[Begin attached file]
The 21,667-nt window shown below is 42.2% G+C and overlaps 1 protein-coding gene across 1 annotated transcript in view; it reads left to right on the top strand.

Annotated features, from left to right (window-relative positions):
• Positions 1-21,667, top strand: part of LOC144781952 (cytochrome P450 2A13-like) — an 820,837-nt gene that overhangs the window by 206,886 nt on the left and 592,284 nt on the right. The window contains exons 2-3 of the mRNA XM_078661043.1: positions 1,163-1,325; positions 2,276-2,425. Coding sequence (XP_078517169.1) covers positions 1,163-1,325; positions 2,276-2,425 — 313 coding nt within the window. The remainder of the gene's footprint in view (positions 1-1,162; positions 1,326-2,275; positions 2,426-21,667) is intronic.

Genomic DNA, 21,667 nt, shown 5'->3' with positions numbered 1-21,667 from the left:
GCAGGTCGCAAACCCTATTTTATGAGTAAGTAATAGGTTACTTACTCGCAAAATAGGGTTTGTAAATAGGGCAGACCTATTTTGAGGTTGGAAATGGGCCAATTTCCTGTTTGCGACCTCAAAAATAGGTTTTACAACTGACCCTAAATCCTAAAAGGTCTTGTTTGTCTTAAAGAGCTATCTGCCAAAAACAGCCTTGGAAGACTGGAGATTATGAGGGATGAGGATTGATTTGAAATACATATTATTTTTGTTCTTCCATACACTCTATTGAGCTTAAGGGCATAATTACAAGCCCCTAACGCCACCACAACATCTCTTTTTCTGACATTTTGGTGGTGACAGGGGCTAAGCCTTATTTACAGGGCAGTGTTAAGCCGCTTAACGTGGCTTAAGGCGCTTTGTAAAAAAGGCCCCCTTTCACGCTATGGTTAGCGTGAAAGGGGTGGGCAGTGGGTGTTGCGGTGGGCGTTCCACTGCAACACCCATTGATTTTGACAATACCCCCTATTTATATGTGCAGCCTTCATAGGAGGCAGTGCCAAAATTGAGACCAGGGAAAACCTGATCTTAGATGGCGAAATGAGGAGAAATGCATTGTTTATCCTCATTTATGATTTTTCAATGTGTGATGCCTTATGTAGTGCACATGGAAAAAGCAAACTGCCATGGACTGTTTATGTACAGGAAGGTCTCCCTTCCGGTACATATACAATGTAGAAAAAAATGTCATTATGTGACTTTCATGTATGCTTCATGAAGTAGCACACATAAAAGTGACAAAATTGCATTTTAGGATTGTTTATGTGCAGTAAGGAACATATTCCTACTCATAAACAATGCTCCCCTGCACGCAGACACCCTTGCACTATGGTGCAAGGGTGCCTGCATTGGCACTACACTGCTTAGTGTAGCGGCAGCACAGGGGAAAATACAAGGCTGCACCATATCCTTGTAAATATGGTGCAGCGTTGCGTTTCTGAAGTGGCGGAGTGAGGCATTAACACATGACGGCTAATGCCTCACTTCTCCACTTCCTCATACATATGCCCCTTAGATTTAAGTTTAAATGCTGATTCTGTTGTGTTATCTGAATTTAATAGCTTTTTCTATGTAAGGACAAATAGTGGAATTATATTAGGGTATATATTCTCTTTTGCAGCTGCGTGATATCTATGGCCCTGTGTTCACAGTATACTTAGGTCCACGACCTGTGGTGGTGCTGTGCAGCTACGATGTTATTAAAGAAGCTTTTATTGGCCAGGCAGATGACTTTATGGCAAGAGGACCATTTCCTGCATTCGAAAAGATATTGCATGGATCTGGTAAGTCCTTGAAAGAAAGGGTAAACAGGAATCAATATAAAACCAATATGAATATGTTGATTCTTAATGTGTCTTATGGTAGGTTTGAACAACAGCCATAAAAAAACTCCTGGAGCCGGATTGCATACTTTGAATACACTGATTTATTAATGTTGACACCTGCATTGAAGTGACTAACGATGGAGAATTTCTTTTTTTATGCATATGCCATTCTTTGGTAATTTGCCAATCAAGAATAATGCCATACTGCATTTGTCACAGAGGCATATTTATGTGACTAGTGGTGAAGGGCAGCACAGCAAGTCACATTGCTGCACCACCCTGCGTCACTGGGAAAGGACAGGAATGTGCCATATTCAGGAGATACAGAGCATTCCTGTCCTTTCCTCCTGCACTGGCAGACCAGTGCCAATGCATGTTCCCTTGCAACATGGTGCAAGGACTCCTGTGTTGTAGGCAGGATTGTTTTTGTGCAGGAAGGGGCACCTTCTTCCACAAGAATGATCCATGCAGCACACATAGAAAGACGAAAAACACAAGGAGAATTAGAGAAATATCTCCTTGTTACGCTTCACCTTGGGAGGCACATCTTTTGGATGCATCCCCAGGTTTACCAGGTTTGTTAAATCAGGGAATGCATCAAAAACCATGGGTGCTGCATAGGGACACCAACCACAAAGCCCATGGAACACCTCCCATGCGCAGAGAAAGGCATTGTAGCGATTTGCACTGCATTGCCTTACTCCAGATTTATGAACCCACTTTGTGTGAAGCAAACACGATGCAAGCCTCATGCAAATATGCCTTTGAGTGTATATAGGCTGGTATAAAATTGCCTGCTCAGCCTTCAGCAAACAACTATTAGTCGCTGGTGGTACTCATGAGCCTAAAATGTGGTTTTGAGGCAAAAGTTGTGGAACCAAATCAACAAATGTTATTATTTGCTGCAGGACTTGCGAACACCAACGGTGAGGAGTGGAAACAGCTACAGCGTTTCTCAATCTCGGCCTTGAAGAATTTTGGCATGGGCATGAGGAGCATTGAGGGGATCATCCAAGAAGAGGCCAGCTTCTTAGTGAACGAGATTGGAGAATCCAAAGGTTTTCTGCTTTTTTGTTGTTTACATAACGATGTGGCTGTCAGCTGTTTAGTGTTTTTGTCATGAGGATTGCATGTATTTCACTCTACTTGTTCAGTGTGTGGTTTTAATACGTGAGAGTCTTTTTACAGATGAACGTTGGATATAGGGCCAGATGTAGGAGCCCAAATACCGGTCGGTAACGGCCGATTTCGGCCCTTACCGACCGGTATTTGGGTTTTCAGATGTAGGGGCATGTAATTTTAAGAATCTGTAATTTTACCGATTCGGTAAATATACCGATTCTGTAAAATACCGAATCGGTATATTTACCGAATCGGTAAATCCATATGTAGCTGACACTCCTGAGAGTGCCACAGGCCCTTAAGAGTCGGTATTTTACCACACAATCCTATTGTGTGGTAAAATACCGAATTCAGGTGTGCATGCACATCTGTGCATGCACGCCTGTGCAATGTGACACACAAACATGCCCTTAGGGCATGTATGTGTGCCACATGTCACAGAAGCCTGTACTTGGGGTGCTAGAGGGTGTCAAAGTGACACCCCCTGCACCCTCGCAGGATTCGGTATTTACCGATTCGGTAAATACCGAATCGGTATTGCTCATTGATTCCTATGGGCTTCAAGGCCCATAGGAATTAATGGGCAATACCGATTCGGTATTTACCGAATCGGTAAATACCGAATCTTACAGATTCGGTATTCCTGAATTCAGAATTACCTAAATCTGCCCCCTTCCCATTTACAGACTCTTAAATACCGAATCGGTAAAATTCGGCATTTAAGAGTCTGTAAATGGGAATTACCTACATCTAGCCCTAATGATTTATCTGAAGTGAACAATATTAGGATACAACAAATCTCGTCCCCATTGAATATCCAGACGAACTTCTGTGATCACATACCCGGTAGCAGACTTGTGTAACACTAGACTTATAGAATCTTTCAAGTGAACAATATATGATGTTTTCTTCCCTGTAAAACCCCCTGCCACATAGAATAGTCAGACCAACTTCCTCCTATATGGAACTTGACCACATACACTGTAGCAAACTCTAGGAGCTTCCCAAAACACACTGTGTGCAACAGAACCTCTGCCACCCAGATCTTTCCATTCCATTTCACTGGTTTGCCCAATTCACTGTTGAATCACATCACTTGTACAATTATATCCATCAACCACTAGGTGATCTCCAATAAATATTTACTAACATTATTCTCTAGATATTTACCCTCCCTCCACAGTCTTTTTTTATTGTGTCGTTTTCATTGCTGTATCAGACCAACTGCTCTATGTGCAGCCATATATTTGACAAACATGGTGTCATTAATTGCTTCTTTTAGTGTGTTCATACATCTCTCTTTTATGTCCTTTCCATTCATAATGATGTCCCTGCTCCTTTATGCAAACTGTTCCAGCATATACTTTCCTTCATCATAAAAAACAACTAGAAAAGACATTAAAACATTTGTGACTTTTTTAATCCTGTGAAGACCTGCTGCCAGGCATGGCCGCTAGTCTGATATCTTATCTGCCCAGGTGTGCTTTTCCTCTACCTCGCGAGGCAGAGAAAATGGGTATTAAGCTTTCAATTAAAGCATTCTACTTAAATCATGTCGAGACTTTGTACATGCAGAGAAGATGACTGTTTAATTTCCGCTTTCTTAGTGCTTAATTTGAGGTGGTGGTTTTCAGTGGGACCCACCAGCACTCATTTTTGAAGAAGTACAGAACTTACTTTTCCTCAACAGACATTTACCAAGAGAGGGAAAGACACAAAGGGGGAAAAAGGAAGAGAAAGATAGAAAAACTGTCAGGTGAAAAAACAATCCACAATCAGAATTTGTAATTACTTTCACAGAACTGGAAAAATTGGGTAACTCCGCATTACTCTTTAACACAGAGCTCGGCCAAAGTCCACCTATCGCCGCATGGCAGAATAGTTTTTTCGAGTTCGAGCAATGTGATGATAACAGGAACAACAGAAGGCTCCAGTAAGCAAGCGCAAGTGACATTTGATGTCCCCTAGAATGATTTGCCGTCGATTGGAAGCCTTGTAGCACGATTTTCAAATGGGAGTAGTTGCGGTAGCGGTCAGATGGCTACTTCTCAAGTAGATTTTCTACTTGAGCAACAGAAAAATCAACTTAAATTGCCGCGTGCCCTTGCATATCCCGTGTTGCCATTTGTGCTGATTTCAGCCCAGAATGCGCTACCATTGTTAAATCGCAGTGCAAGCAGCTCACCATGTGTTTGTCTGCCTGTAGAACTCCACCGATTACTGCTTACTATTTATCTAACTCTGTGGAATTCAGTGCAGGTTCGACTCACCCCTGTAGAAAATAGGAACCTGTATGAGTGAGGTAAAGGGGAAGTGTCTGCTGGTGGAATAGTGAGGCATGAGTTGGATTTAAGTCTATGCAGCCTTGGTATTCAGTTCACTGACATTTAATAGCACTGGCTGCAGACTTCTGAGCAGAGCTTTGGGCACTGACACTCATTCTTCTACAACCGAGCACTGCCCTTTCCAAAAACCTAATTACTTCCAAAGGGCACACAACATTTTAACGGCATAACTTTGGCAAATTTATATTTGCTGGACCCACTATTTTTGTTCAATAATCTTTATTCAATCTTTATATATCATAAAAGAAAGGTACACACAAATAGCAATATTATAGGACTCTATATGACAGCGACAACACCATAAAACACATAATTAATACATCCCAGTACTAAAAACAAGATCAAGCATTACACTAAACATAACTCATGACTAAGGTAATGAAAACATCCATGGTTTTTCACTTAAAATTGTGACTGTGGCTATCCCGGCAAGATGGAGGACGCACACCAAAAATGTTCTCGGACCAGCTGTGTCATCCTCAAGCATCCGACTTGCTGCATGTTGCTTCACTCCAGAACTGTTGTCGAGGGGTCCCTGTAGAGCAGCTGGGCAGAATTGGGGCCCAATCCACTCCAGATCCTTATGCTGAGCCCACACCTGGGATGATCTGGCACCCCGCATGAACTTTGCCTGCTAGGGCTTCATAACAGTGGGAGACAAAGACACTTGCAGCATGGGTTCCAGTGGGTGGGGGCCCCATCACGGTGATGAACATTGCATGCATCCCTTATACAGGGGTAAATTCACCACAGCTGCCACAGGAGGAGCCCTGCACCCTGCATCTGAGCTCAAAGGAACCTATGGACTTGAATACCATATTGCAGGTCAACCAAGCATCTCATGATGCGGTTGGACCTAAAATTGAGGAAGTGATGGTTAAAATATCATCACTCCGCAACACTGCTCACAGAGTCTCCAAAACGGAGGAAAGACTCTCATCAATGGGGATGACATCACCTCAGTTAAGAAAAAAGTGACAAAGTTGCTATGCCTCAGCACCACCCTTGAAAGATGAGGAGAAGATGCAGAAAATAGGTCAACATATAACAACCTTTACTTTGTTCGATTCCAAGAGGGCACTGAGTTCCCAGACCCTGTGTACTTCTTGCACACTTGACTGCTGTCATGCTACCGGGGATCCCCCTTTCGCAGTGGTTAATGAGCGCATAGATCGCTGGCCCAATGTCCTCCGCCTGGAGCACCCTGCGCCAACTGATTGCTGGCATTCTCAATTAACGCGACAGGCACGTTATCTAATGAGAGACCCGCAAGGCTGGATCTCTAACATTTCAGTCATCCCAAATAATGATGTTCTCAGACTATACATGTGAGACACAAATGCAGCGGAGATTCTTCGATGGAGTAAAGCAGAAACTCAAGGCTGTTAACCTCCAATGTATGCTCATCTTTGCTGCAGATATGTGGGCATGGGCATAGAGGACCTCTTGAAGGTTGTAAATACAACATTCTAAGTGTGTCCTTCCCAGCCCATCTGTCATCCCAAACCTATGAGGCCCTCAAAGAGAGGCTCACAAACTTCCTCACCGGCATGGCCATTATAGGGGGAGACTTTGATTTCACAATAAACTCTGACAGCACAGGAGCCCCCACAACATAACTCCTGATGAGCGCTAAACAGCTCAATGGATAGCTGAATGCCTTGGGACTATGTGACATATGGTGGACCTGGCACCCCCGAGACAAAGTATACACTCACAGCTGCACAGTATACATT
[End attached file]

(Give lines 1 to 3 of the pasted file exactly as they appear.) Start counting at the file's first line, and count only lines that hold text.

The 21,667-nt window shown below is 42.2% G+C and overlaps 1 protein-coding gene across 1 annotated transcript in view; it reads left to right on the top strand.

Annotated features, from left to right (window-relative positions):
• Positions 1-21,667, top strand: part of LOC144781952 (cytochrome P450 2A13-like) — an 820,837-nt gene that overhangs the window by 206,886 nt on the left and 592,284 nt on the right. The window contains exons 2-3 of the mRNA XM_078661043.1: positions 1,163-1,325; positions 2,276-2,425. Coding sequence (XP_078517169.1) covers positions 1,163-1,325; positions 2,276-2,425 — 313 coding nt within the window. The remainder of the gene's footprint in view (positions 1-1,162; positions 1,326-2,275; positions 2,426-21,667) is intronic.